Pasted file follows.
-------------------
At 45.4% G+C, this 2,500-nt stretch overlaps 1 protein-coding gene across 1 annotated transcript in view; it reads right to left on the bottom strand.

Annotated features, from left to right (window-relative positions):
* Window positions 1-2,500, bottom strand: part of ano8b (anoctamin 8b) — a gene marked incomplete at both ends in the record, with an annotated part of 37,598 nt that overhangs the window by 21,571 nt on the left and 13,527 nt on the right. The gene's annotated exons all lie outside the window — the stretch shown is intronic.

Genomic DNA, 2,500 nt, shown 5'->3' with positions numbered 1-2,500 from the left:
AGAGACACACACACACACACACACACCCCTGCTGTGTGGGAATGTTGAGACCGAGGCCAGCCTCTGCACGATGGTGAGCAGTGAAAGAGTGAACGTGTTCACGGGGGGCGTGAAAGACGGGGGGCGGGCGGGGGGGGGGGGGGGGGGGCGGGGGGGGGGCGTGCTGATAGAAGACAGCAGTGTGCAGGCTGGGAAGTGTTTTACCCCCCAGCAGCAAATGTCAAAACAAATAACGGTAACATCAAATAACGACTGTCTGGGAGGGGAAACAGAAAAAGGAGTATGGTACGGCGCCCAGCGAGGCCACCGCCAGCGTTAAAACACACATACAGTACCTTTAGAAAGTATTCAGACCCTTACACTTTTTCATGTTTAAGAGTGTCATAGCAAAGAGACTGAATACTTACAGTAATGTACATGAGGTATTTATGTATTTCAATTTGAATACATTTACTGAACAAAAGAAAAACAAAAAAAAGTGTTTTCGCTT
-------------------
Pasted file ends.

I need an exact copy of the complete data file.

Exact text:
At 45.4% G+C, this 2,500-nt stretch overlaps 1 protein-coding gene across 1 annotated transcript in view; it reads right to left on the bottom strand.

Annotated features, from left to right (window-relative positions):
* Window positions 1-2,500, bottom strand: part of ano8b (anoctamin 8b) — a gene marked incomplete at both ends in the record, with an annotated part of 37,598 nt that overhangs the window by 21,571 nt on the left and 13,527 nt on the right. The gene's annotated exons all lie outside the window — the stretch shown is intronic.

Genomic DNA, 2,500 nt, shown 5'->3' with positions numbered 1-2,500 from the left:
AGAGACACACACACACACACACACACCCCTGCTGTGTGGGAATGTTGAGACCGAGGCCAGCCTCTGCACGATGGTGAGCAGTGAAAGAGTGAACGTGTTCACGGGGGGCGTGAAAGACGGGGGGCGGGCGGGGGGGGGGGGGGGGGGGCGGGGGGGGGGCGTGCTGATAGAAGACAGCAGTGTGCAGGCTGGGAAGTGTTTTACCCCCCAGCAGCAAATGTCAAAACAAATAACGGTAACATCAAATAACGACTGTCTGGGAGGGGAAACAGAAAAAGGAGTATGGTACGGCGCCCAGCGAGGCCACCGCCAGCGTTAAAACACACATACAGTACCTTTAGAAAGTATTCAGACCCTTACACTTTTTCATGTTTAAGAGTGTCATAGCAAAGAGACTGAATACTTACAGTAATGTACATGAGGTATTTATGTATTTCAATTTGAATACATTTACTGAACAAAAGAAAAACAAAAAAAAGTGTTTTCGCTT